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Location & Attractions

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Art Gallery of Greater Victoria

The Art Gallery of Greater Victoria is this city’s premier art venue and is considered one of the better “little” galleries in North America. Sited in an historic mansion, this historically-oriented gallery has more than 10,000 pieces in its permanent collection. Although the exhibition rooms show everything from the finest contemporary Canadian art to, say, travelling exhibitions of medieval manuscripts, the AGGV is most famed for its outstanding holdings of Asian art – the Japanese collection is, quite simply, the best in the country. (And after taking the indoor tour, don’t overlook the Japanese garden, the centrepiece of which is the only Shinto shrine outside Japan.) And by no means miss admiring the gallery devoted to the Victoria-born Emily Carr, an icon of Canadian painting who was a friend of the Group of Seven and is considered one of the country’s greatest and most innovative painters. Carr was heavily influenced by both Aboriginal art and the natural world. The gift shop is also worth a visit.

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Beacon Hill Park

Named for a double set of beacon fires that were lit as a navigational aid many decades ago, Beacon Hill Park provides one of Victoria’s most pleasant outings. This 184-acre charmer combines cultivated beauty with untended indigenous plantings and an extended section of waterfront. The many gardens boast 30,000 annuals planted yearly, while the duck ponds and rustic stone bridges evoke a pastoral feeling. Roses are a big thing here, and the two best displays are near the cricket pitch pitch on the east side. Peacocks wander freely, blue herons nest in the trees, and the swans have a right to seem snooty – they are descendants of originals from England’s royal swannery. The petting zoo is worth a visit, especially just after it opens in the morning when they have the “running of the goats” and a couple of dozen cute baby goats and their moms are chased down from the barn to the display area where your kids meet their kids. There are benches offering great sea views – and which are a front row seat to the occasional shows put on by hang-gliders catching the updrafts from the steep Dallas Road cliffs. Paths lead down to the pebbly, log-strewn oceanfront that offers a fine beachcombing stroll. This place is truly an oasis of calm and pleasure!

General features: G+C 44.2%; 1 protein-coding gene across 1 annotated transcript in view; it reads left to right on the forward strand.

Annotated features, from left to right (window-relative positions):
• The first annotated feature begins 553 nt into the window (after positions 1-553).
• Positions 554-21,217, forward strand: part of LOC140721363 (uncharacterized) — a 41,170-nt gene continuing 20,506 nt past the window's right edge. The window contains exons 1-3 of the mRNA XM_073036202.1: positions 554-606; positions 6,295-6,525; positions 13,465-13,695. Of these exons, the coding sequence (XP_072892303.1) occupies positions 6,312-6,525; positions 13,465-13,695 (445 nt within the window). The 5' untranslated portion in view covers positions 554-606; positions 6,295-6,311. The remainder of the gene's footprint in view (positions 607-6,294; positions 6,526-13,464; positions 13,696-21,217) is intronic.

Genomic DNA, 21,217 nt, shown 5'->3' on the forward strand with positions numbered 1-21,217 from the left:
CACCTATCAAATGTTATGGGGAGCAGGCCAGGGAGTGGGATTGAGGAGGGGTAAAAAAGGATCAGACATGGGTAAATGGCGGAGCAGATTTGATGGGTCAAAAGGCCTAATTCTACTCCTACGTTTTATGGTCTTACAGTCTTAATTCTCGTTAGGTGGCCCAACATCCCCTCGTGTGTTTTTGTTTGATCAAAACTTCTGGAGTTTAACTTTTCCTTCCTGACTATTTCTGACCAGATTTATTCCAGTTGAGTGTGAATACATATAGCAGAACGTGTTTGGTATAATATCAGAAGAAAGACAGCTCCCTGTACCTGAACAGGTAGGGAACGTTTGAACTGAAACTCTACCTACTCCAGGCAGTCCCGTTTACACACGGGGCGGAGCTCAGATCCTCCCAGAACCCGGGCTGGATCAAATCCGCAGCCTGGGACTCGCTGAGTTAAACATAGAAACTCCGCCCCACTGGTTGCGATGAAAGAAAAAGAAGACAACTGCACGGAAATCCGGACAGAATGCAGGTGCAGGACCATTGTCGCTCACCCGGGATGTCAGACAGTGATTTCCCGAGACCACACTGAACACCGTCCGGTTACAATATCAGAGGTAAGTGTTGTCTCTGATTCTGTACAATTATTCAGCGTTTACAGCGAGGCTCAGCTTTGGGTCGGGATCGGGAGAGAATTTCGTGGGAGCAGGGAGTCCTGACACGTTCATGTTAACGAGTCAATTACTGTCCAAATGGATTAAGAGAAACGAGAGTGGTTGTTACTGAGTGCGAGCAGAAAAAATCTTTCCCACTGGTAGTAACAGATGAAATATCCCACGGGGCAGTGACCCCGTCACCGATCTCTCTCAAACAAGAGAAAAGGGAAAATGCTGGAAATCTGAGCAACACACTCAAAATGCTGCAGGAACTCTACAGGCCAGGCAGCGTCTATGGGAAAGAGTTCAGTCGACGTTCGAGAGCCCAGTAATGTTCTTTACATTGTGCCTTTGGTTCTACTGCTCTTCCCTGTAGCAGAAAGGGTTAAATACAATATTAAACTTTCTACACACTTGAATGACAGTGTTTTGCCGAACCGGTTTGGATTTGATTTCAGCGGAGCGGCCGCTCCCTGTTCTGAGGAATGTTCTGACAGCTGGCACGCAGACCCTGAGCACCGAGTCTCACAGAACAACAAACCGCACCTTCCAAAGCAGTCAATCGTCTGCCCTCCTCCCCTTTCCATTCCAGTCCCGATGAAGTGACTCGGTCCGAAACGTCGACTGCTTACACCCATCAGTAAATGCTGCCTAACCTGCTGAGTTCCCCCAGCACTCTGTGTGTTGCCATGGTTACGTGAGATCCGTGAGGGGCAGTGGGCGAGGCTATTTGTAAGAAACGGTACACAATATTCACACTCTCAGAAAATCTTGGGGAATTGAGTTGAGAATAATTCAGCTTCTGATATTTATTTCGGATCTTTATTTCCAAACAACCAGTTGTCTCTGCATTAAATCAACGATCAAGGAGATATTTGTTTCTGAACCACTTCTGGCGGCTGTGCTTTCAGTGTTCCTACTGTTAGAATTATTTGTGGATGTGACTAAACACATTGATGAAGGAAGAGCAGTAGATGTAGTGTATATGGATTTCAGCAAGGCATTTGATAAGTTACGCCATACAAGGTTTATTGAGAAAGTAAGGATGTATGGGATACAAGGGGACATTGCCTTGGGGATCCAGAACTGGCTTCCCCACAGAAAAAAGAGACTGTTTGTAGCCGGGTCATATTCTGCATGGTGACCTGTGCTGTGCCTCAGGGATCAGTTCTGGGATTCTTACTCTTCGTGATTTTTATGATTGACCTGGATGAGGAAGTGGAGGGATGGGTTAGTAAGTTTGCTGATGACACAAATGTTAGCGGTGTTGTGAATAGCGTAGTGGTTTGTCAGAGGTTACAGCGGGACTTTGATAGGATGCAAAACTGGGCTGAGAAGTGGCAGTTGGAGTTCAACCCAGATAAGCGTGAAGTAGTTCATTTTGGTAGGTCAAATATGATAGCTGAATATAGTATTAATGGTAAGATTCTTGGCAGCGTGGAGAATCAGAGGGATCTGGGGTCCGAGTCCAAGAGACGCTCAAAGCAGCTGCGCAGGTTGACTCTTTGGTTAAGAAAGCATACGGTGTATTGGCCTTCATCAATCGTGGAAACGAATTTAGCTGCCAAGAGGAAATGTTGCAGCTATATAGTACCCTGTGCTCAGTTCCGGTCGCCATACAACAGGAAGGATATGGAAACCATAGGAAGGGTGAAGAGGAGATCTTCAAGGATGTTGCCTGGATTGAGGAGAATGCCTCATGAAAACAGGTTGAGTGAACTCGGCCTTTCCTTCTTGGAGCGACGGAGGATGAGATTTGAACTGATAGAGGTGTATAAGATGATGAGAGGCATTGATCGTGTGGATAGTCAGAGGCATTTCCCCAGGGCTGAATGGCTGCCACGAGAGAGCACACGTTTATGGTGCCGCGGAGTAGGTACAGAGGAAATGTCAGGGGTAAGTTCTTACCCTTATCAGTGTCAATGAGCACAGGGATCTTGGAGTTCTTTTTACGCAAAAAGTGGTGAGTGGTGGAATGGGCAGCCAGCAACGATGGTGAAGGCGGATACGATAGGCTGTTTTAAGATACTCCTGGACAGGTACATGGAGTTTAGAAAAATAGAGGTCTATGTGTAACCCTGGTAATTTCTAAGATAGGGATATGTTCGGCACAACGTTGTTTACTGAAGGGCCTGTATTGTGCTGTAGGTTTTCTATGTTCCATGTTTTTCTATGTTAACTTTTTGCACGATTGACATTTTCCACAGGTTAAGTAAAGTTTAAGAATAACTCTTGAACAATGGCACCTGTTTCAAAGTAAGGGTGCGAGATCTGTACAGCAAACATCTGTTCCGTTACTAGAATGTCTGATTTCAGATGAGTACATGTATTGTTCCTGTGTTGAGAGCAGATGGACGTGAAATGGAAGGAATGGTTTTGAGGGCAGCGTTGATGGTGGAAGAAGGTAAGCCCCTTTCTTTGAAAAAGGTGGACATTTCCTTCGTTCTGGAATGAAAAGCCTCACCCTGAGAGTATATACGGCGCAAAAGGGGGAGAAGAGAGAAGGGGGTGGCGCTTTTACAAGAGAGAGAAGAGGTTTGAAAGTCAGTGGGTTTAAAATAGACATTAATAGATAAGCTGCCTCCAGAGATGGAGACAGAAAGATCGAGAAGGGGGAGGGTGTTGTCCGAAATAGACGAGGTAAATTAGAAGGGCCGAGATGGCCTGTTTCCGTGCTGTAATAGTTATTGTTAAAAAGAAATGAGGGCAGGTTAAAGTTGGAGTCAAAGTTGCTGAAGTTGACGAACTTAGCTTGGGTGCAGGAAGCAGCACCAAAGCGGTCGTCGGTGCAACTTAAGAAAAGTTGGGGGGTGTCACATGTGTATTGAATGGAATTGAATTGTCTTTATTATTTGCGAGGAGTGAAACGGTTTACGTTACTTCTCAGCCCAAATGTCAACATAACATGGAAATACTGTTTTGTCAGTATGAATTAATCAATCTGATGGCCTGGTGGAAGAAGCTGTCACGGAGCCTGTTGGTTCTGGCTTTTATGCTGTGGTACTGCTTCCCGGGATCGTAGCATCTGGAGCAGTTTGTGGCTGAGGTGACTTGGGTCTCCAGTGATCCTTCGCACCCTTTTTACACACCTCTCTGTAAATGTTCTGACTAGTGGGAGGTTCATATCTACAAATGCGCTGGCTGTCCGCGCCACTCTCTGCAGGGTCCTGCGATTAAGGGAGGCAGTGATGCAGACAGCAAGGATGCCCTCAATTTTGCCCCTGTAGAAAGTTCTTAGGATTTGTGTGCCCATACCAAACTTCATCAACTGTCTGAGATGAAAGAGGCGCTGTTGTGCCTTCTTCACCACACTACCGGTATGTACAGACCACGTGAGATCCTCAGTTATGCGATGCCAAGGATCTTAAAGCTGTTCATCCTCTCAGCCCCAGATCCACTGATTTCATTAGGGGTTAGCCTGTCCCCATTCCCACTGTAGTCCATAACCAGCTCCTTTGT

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Butchart Gardens

Now here’s an attraction that genuinely merits the over-used term “world class.” A family operation for several generations, the Butchart Gardens has the taste and resources to do everything to perfection. In the “city of gardens,” this is the one to see. These 20 Eden-like hectares had their beginnings in 1904 when Jenny Butchart, the wife of a cement manufacturer, resolved to beautify an abandoned limestone quarry behind the family home at Tod Inlet on the Saanich Peninsula. She was a woman of tremendous energy – during the initial stages she had herself lowered over the quarry cliffs in a bosun’s chair to stuff ivy cuttings into any available crevice. Today, the Sunken Garden, with its rich palette of flowers and graceful, curving paths, has become as much a Victoria icon as the Empress Hotel or the Parliament Buildings.

The Rose Garden, at its best in July, delights the senses of sight and smell with its hundreds of varieties, all carefully labeled. The exquisite, tree-shaded Japanese Garden, appropriately serene, provides an oasis of delicate green foliage. The symmetrical Italian Garden, with its lily-dotted reflecting pool, brings you back to the entrance. But wait. No visit is complete without a second tour by night. From June to September, thousands of subtly placed lights transform the entire garden into a nocturnal wonderland quite different from its daytime counterpart. Trees seem to glow from within, and spotlights create a striking floral chiaroscuro. Most breathtaking of all is the celebrated Ross Fountain, whose endlessly changing sequence of water jets and lights produces a hypnotically beautiful effect. (And during the entire month of December, there is a stunning evening “light up” that celebrates Christmas like you’ve never seen – attractions include a skating rink, a brass band and carolers, and a dozen elaborately whimsical tableaux depicting the 12 days of Christmas.)

To help bridge the gap between day and night hours during summer months, the Gardens presents an incredible array of musical talent on their big outdoor stage. But the razzle-dazzle on stage is just a warmup for the real show, every Saturday night, when the Gardens shoots off a fortune in fireworks that are marvelously choreographed to a program of light classical music. Not-to-be-missed Butcharts is considered possibly the very best tourist attraction in the entire province.

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Butterfly Gardens

Many hundreds of free-flying butterflies are the draw at this dreamily charming oasis of colour and calm. Sited in a large tropical greenhouse, the multi-hued stars flutter amidst lush foliage – and will likely indulge any camera close-ups that you have in mind. Alongside the butterflies are lots of other colourful critters to catch your eye, including Caribbean flamingos wading through streams, a couple of massive tortoises, koi swimming gracefully in ponds, and a jungle’s worth of exotic plants. Definitely worth a visit if you like the wild world.

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Craigdarroch Castle